The Castle of Otranto: A Gothic Story
First published pseudonymously in 1764, The Castle of Otranto purported to be a translation of an Italian story of the time of the crusades. In it Walpole attempted, as he declared in the Preface to the second edition, 'to blend the two kinds of romance: the ancient and the modern'. He gives us a series of catastrophes, ghostly interventions, revelations of identity, and exciting contests. Crammed with invention, entertainment, terror, and pathos, the novel was an immediate success and Walpole's own favourite among his numerous works. His friend, the poet Thomas Gray, wrote that he and his family, having read Otranto, were now 'afraid to go to bed o' nights'. The novel is here reprinted from the text of 1798, the last that Walpole himself prepared for press.
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Preface to the First Edition
Sonnet to the Right Honourable Lady Mary Coke 1
Other editions - View all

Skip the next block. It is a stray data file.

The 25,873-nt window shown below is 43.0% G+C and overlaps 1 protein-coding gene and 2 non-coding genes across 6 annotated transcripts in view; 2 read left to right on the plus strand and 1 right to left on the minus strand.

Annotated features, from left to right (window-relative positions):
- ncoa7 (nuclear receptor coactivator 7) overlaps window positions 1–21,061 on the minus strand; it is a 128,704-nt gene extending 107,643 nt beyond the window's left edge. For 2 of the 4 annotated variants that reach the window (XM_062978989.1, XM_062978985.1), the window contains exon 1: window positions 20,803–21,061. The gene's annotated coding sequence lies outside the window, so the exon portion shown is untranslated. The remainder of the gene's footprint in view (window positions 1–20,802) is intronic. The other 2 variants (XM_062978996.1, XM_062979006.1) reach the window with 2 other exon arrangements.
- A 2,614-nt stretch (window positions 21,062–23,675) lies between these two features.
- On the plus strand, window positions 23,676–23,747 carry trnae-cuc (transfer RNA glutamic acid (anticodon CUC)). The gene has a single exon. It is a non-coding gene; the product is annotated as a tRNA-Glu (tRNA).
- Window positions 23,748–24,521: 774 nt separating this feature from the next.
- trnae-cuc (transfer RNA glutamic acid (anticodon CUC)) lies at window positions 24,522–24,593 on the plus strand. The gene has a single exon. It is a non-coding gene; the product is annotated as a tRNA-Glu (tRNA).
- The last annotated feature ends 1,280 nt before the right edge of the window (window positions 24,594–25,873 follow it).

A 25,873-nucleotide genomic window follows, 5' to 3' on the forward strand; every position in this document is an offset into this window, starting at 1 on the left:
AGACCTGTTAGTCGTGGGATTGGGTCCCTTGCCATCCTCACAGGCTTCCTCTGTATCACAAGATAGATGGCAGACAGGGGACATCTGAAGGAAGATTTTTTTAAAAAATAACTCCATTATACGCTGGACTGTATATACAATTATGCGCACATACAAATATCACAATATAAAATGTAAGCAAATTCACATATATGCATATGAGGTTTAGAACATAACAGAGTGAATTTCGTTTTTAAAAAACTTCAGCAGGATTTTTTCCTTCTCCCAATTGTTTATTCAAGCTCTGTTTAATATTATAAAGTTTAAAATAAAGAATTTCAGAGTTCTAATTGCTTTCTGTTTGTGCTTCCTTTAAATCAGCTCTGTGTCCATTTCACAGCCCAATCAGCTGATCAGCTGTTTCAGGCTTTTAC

Alfonso Ann Radcliffe armour art thou attendants Bianca bless blood Castle of Otranto chamber child church Conrad convent cried Manfred dare daugh daughter death didst Diego domestics door dost thou doubt dreadful Edited by David endeavoured eyes fate father fiction flight Frederic friar gallery ghost Gothic fiction Gothic Story hand hear heard heart heaven helmet highness highness's Hippolita holy honour Horace Walpole horror ichnography impatience interrupted Introduction Jaquez Jerome knight lady Isabella London lord madam Manfred's marquis Matilda mother never novel Oxford passion Preface prince of Otranto prince's princess replied retired romance saint Nicholas scene secret servants Shakespeare soon soul speak stranger Strawberry Hill Supernatural Fiction tears tell tenderness terror thee Thomas Gray thou art thou hast thought tion Translated trap-door trembling tyrant unhappy vault Vicenza virtuous Voltaire W. S. Lewis Walpole's Correspondence Whig words wretched young peasant youth